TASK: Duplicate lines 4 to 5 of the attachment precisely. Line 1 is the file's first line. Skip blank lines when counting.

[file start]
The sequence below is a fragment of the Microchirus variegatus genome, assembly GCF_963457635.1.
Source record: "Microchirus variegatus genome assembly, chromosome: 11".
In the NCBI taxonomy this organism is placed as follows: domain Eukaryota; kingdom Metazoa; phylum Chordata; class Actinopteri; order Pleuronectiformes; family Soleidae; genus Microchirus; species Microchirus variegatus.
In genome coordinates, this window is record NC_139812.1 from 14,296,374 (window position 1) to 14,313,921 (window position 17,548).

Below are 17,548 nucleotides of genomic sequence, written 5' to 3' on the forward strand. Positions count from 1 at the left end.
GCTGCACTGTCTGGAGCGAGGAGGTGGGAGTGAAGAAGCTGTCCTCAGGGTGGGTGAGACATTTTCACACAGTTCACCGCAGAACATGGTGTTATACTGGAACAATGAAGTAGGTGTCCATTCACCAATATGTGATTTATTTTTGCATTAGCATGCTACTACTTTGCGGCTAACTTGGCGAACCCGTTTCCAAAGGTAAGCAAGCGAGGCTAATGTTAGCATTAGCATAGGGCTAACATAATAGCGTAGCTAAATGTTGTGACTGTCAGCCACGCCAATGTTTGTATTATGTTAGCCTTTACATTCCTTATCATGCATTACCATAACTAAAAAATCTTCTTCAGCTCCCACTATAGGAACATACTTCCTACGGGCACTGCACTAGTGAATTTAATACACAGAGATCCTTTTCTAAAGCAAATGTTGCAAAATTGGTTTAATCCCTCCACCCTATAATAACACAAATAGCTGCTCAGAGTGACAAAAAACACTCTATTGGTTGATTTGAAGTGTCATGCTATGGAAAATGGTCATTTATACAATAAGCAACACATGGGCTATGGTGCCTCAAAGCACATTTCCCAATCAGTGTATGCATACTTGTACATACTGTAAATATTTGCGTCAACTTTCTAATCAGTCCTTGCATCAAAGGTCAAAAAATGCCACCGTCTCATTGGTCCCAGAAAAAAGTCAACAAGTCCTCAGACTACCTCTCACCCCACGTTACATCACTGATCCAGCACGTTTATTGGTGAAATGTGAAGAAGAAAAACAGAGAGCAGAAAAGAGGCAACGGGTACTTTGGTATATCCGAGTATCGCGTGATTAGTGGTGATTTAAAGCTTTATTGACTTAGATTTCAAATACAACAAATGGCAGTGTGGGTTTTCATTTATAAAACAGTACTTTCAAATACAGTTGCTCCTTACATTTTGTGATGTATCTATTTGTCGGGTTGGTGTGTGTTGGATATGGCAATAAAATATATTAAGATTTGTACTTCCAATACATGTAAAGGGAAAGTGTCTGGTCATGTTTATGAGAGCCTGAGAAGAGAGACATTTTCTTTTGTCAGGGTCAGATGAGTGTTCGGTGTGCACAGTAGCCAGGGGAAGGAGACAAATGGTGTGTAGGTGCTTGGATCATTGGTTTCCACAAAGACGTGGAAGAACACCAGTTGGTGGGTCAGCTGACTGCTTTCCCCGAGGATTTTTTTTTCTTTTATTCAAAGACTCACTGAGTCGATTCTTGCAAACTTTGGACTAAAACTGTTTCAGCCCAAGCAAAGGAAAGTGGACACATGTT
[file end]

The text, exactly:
In genome coordinates, this window is record NC_139812.1 from 14,296,374 (window position 1) to 14,313,921 (window position 17,548).

Below are 17,548 nucleotides of genomic sequence, written 5' to 3' on the forward strand. Positions count from 1 at the left end.